Gillis 'de-stickered'

I was amazed. No more stickers. And, they didn’t have to shave him, either. I can’t fault Gillis for what he did. He saw a rabbit and he loves to chase them. So off he went! Don’t chase a rabbit tomorrow, when you can chase the little devil RIGHT NOW!

So, today, THIS old dog learned a new trick: don’t take the dog off his leash until he is at least a year old and has had SIGNIFICANT leash training. Also, I learned that when Gillis is after a rabbit, his hearing loss is profound. He never heard me when I yelled for him to heel or to come back to the path. No, indeed. He had a singular purpose and we both paid for it with him loaded stem to stern with thousands of the stickers.

So, the next time this old dog takes the young pup for a walk, you can bet that he’ll be on the leash. After all, what kind of master would I be if this dog thought that HE ran things around here?

He’s the one that got the tender-loving care from the groomer and the nifty bath that made him smell like a French poodle fresh out of the spa.

After 11 years, I finally have a “real’ dog.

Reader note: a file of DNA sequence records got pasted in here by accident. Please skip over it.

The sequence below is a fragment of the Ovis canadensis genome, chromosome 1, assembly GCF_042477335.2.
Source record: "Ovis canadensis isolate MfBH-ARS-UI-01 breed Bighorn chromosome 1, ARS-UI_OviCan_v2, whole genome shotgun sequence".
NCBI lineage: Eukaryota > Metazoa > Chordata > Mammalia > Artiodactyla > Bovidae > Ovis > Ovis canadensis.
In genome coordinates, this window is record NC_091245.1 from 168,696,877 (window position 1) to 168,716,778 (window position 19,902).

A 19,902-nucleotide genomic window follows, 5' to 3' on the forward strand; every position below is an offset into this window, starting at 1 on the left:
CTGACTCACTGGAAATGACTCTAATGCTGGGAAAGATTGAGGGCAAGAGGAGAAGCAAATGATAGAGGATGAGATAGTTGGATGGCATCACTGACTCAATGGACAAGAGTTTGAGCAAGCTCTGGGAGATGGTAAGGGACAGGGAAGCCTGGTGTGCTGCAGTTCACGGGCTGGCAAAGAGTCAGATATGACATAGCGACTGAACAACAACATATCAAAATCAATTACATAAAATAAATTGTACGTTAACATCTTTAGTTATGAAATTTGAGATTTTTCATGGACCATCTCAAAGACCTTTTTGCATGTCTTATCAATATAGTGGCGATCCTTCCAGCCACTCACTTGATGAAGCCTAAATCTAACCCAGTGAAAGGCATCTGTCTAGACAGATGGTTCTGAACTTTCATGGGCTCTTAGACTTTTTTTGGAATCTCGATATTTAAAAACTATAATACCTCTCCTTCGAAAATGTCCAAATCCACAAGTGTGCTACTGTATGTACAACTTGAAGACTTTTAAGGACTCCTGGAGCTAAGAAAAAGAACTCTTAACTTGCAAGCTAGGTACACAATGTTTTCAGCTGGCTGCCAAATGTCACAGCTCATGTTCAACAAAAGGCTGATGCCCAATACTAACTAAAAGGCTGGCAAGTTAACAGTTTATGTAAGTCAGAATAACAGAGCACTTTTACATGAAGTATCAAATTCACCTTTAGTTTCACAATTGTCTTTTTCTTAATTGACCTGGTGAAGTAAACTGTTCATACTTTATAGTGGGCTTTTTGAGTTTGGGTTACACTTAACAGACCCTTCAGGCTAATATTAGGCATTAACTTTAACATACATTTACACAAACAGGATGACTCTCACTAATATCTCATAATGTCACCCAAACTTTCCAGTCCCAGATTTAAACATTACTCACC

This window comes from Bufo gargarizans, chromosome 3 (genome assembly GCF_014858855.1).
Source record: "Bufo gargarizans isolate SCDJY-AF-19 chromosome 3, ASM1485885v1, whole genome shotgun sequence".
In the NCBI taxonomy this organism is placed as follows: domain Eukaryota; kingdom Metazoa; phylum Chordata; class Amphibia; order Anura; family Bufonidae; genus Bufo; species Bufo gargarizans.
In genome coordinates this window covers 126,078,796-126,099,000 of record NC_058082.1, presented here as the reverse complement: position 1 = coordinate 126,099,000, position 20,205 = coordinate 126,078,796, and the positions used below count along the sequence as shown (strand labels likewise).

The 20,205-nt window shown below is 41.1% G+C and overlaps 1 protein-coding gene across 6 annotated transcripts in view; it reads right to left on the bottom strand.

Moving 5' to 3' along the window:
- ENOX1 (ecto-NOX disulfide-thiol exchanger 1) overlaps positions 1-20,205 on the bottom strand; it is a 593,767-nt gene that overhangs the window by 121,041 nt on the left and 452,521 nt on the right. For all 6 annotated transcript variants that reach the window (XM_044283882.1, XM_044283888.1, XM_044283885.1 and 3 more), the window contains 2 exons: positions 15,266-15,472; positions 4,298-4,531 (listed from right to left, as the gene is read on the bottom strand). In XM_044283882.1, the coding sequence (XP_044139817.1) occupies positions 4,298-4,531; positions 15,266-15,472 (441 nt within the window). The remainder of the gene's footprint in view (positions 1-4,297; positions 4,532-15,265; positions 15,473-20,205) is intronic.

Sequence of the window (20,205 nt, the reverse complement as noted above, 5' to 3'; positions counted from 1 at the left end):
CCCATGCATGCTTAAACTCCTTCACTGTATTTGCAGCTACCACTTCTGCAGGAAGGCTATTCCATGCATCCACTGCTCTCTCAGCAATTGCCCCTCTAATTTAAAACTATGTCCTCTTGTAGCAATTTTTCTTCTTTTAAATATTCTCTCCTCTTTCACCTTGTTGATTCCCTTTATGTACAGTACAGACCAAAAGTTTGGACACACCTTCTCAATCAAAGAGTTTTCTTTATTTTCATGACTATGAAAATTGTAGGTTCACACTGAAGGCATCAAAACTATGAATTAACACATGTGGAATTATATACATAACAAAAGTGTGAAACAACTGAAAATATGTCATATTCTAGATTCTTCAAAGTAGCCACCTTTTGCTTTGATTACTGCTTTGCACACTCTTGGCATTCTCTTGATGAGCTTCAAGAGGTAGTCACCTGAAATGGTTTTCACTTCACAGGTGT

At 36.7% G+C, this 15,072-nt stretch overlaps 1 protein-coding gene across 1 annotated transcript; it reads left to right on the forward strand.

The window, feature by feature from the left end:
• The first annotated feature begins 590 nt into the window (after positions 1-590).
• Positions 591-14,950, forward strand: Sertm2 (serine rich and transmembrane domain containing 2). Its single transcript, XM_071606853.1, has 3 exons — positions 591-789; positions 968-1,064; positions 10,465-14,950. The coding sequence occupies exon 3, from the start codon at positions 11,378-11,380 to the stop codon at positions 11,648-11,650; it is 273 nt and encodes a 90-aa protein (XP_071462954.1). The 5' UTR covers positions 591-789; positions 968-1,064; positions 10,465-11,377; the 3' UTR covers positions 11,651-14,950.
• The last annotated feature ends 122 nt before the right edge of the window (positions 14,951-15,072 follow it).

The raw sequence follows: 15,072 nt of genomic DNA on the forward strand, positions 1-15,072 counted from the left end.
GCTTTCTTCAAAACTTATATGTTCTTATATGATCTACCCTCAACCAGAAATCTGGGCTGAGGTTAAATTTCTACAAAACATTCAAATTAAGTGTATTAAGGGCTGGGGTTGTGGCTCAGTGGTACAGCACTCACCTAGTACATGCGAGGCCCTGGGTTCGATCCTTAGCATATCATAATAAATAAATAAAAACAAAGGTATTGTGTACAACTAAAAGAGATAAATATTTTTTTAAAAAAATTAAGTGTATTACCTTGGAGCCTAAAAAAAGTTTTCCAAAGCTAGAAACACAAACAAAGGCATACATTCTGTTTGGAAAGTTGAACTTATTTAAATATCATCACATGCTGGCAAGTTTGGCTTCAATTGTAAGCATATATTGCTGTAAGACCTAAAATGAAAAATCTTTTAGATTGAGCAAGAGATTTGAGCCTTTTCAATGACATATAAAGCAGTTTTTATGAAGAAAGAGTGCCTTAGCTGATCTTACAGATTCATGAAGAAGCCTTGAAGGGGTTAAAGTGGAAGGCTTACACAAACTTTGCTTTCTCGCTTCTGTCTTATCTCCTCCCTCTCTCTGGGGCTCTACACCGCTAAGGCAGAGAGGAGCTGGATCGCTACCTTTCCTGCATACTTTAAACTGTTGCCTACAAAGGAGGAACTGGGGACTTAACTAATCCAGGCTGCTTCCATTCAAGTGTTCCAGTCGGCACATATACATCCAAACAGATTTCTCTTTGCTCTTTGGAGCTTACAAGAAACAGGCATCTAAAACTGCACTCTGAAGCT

Most of you who know me, know that for the past 11 years, we have had Macy, a cockapoo.  She is a lapdog. Even though she is Macy, I call her DeeDee, which is short for damn dog.  Sometimes I call her Moose, kind of an oxymoron. She has no teeth and is blind in one eye. Occasionally it is funny watching her bump into furniture.

Macy or "DeeDee"

About 11 years ago at Christmastime, when we lived in Ohio, Casey was 13 and told us that she wanted a kitty for Christmas. Patti and I got her the kitty toys, a litter holder, etc. Then, the day after Christmas we went to the Geauga County rescue center to look for a kitty cat. After just a few minutes there, we noticed that Casey was spending more time with the pups/dogs than the kitties/cats.

Timeout. Patti, Casey and I left the center, went to lunch to discuss this observation. “But I really want a dog,” she said, confessing that she wanted a lapdog because for many years we had black labs. Even though our labs would have been lapdogs if they could have gotten away with it, they weren’t. They were happy to run around outside, chasing chipmunks, possums, squirrels, neighbors’ pets. The labs were “real dogs,” in my vernacular. They chased thrown toys/balls, they ran unceasingly and jumped into the lake and swam to their hearts’ content. They fell asleep at my feet or in front of the fireplace. Yep, real dogs. As I write this, I feel like springing into song, “I am a lumberjack and I’m OK…”